The Solomon Curve, shows the risk of getting in an accident as a function of vehicle speed relative to traffic. Notice the risk increases in both directions at roughly the same rate. i.e. Driving 10 mph slower than traffic has about the same accident risk as driving 10 mph faster than traffic.
This curve has an intuitive explanation. The faster or slower you go relative to traffic, the more vehicles you are likely to pass (or are likely to pass you). As it turns out, the accident rates shown in the Solomon Curve are proportional to the number of vehicles you expect to pass at each speed.
My interpretation: Driving is a game of chances in which you want as few “times at bat” as possible. Whether or not you’re a good driver, speeding is risky because each pass by another car has some probability of resulting in an accident, possibly through no fault of your own.
Driving slower than traffic and driving faster than traffic may put you at the same risk of getting in an accident, but that doesn’t mean they are equally dangerous. The Solomon curve does not account for the severity of accidents. When you account for the fact that high speed crashes are more likely to be fatal, driving fast becomes far more dangerous.
Accounting for accident severity, the curve on the right displays the relative likelihood of getting in a fatal car accident based on relative speed. As you can see, the risk accelerates quickly with speed (technically it . Driving 5 mph faster than traffic multiplies the risk of dying in an accident by 2. Driving 20 mph faster than traffic multiplies the risk by 35!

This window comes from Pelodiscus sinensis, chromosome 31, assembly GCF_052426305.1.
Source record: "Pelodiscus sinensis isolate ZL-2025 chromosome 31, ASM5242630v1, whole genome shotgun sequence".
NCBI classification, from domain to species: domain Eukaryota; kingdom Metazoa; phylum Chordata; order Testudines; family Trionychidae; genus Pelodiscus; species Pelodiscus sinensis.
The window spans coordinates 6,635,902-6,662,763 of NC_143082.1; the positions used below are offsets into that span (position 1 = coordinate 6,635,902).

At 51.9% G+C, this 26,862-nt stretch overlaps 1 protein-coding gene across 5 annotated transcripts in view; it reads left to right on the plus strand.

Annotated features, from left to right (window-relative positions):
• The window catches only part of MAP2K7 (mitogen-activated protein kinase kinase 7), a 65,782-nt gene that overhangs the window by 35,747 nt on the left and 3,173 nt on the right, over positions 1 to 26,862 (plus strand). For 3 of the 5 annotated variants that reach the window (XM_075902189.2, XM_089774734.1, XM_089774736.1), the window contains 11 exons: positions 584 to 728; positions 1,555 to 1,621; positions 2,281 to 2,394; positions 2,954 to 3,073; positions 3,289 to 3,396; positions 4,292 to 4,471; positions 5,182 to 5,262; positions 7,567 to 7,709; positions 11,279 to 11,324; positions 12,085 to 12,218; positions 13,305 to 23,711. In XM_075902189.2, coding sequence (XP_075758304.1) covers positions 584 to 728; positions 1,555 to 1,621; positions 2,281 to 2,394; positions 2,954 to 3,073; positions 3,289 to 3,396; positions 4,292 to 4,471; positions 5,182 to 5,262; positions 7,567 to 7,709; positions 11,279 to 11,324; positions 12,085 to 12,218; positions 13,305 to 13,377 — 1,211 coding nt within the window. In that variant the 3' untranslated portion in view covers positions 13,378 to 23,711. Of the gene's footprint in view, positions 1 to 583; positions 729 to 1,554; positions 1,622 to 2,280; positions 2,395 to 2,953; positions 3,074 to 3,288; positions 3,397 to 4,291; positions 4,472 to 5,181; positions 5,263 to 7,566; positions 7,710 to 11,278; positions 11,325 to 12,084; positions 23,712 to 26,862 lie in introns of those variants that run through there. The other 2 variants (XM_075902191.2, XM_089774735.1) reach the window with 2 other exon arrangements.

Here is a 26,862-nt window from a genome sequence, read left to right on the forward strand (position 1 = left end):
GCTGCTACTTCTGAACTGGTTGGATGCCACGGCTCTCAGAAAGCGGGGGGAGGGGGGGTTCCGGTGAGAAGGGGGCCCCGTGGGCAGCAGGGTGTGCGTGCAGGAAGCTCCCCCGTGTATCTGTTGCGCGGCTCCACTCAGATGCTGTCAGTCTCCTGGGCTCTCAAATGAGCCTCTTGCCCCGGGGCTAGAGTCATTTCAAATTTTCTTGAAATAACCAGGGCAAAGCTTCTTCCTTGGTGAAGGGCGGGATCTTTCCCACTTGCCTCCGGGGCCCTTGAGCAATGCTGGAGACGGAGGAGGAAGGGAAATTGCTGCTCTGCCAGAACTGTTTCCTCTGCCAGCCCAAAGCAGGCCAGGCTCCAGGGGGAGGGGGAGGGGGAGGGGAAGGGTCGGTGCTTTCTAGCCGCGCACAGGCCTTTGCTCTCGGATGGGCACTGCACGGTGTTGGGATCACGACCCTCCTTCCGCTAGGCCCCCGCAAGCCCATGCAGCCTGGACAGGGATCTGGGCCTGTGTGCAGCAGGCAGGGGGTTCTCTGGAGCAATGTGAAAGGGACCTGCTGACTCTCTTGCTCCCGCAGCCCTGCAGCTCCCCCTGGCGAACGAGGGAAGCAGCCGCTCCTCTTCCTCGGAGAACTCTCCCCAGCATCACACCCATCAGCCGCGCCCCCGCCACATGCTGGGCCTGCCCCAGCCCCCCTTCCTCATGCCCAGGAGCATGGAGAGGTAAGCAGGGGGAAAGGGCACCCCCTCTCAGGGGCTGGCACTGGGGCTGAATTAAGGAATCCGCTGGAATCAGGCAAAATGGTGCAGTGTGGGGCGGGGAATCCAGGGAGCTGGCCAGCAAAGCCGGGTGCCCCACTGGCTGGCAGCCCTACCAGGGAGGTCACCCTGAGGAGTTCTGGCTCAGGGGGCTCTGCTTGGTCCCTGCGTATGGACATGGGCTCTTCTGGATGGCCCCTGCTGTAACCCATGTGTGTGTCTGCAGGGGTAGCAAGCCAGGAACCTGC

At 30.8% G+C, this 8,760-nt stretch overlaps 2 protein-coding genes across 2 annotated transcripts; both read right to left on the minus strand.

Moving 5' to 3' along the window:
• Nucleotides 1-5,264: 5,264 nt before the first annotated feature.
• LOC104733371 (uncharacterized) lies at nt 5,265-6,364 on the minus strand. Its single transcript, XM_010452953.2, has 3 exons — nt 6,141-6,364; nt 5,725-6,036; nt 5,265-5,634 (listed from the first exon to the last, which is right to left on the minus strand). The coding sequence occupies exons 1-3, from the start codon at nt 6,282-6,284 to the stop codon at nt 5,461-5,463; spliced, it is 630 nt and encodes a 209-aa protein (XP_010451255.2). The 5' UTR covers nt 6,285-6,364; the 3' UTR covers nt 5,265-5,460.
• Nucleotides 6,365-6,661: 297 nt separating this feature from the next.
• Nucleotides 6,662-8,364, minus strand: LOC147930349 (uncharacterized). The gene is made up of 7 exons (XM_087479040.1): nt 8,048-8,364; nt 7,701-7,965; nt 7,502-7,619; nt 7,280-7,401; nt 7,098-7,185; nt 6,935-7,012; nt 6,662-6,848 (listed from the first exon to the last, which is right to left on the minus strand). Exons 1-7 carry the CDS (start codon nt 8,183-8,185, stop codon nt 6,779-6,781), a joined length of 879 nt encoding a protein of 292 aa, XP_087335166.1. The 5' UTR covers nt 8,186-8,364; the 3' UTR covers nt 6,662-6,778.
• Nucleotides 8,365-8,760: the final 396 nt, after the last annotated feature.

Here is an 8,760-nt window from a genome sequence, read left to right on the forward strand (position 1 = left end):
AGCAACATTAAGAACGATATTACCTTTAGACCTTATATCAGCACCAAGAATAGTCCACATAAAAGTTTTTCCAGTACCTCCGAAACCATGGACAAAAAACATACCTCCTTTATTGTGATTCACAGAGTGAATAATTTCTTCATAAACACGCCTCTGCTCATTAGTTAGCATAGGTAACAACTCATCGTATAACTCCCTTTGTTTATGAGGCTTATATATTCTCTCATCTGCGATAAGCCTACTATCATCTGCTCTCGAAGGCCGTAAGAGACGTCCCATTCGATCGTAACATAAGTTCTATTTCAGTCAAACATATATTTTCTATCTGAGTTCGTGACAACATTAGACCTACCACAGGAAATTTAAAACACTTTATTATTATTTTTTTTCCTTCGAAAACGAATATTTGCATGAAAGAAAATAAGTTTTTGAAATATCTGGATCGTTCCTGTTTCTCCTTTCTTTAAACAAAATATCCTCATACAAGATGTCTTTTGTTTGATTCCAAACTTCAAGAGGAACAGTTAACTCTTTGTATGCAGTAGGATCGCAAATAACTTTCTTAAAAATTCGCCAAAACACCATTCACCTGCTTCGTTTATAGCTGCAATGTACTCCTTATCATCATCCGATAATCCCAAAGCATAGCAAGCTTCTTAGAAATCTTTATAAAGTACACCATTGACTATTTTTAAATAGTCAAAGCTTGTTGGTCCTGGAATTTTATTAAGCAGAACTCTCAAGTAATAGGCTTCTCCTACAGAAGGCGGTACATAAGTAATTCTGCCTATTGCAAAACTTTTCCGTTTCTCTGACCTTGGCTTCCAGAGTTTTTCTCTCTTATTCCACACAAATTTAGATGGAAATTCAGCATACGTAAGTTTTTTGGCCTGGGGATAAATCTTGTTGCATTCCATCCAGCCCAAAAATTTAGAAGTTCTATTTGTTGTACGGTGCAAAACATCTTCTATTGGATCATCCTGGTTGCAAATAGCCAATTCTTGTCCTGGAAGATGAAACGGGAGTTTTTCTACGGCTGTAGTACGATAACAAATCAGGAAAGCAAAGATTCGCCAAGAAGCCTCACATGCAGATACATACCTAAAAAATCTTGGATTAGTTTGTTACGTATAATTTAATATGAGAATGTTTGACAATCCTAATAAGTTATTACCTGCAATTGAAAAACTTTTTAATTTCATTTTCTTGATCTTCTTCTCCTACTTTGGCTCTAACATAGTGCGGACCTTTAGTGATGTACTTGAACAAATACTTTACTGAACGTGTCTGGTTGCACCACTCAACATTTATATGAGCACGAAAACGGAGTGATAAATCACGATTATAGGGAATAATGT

Is there an argument that speeding is not a bad decision?
Is it a mistake to assume that most people speed because they want to get somewhere faster? Not because they just want to go fast?
The two charts above show correlation, not necessarily causation. Is there an argument that people who speed also happen to be more dangerous drivers?
Calculations / Attribution
For a full explanation of where the “1 minute of saved time = 2.5 minutes of lost life” stat comes from, see: Digging into traffic safety data.
Primary data sources:
- Dept of Transportation FARS database
- Society of Actuaries life expectancy tables
- Highway Performance Monitoring System
- Insurance Institute for Highway Safety